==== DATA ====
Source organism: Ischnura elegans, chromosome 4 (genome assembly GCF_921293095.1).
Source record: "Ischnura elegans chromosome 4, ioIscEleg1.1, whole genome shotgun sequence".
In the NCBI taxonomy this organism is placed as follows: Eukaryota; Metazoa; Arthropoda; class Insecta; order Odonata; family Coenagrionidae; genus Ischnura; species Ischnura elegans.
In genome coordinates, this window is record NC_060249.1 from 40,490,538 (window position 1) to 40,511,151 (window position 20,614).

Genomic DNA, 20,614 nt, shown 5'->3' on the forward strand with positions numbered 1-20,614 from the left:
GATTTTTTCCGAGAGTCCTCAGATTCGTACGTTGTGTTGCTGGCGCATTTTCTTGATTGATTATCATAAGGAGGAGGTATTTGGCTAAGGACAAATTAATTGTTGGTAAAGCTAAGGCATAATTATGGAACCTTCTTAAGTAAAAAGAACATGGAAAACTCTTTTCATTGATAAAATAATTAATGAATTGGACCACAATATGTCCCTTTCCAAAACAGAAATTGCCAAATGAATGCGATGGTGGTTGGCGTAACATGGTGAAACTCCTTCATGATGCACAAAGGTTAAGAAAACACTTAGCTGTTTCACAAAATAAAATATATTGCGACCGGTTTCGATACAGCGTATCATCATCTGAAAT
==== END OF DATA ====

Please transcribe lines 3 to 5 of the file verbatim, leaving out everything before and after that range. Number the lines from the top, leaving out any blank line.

In the NCBI taxonomy this organism is placed as follows: Eukaryota; Metazoa; Arthropoda; class Insecta; order Odonata; family Coenagrionidae; genus Ischnura; species Ischnura elegans.
In genome coordinates, this window is record NC_060249.1 from 40,490,538 (window position 1) to 40,511,151 (window position 20,614).

Genomic DNA, 20,614 nt, shown 5'->3' on the forward strand with positions numbered 1-20,614 from the left: